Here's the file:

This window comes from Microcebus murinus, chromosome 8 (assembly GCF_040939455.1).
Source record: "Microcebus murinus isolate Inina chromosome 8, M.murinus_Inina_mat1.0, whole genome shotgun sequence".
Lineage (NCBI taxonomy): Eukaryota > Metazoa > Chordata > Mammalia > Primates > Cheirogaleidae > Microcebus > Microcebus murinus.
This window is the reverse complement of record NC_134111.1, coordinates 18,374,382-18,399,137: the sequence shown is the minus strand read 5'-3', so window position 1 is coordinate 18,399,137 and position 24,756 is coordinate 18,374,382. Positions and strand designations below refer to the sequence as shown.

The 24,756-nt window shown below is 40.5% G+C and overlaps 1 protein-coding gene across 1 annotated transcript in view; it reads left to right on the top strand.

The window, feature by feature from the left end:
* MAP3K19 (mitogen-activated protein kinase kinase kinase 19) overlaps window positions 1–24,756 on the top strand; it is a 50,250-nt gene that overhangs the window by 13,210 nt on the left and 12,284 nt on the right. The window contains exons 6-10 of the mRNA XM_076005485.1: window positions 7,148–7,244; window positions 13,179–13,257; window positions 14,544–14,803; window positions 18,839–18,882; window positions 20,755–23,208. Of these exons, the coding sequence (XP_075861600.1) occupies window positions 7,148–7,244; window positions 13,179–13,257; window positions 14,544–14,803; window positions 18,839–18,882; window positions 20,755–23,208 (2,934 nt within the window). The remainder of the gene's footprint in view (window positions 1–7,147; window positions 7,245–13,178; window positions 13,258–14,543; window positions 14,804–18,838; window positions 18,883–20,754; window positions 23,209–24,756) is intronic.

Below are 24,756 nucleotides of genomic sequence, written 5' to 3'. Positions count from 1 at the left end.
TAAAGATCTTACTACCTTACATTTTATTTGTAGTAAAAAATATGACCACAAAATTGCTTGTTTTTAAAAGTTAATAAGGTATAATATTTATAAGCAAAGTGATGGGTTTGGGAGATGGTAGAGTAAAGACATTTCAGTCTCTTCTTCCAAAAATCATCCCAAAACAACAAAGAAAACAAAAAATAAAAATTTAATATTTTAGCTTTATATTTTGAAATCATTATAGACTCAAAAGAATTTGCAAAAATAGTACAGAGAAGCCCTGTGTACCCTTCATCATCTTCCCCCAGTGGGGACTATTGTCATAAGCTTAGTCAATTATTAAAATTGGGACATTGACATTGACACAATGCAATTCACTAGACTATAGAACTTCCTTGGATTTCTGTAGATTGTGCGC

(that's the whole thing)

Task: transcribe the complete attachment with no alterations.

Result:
This window comes from Microcebus murinus, chromosome 8 (assembly GCF_040939455.1).
Source record: "Microcebus murinus isolate Inina chromosome 8, M.murinus_Inina_mat1.0, whole genome shotgun sequence".
Lineage (NCBI taxonomy): Eukaryota > Metazoa > Chordata > Mammalia > Primates > Cheirogaleidae > Microcebus > Microcebus murinus.
This window is the reverse complement of record NC_134111.1, coordinates 18,374,382-18,399,137: the sequence shown is the minus strand read 5'-3', so window position 1 is coordinate 18,399,137 and position 24,756 is coordinate 18,374,382. Positions and strand designations below refer to the sequence as shown.

The 24,756-nt window shown below is 40.5% G+C and overlaps 1 protein-coding gene across 1 annotated transcript in view; it reads left to right on the top strand.

The window, feature by feature from the left end:
* MAP3K19 (mitogen-activated protein kinase kinase kinase 19) overlaps window positions 1–24,756 on the top strand; it is a 50,250-nt gene that overhangs the window by 13,210 nt on the left and 12,284 nt on the right. The window contains exons 6-10 of the mRNA XM_076005485.1: window positions 7,148–7,244; window positions 13,179–13,257; window positions 14,544–14,803; window positions 18,839–18,882; window positions 20,755–23,208. Of these exons, the coding sequence (XP_075861600.1) occupies window positions 7,148–7,244; window positions 13,179–13,257; window positions 14,544–14,803; window positions 18,839–18,882; window positions 20,755–23,208 (2,934 nt within the window). The remainder of the gene's footprint in view (window positions 1–7,147; window positions 7,245–13,178; window positions 13,258–14,543; window positions 14,804–18,838; window positions 18,883–20,754; window positions 23,209–24,756) is intronic.

Below are 24,756 nucleotides of genomic sequence, written 5' to 3'. Positions count from 1 at the left end.
TAAAGATCTTACTACCTTACATTTTATTTGTAGTAAAAAATATGACCACAAAATTGCTTGTTTTTAAAAGTTAATAAGGTATAATATTTATAAGCAAAGTGATGGGTTTGGGAGATGGTAGAGTAAAGACATTTCAGTCTCTTCTTCCAAAAATCATCCCAAAACAACAAAGAAAACAAAAAATAAAAATTTAATATTTTAGCTTTATATTTTGAAATCATTATAGACTCAAAAGAATTTGCAAAAATAGTACAGAGAAGCCCTGTGTACCCTTCATCATCTTCCCCCAGTGGGGACTATTGTCATAAGCTTAGTCAATTATTAAAATTGGGACATTGACATTGACACAATGCAATTCACTAGACTATAGAACTTCCTTGGATTTCTGTAGATTGTGCGC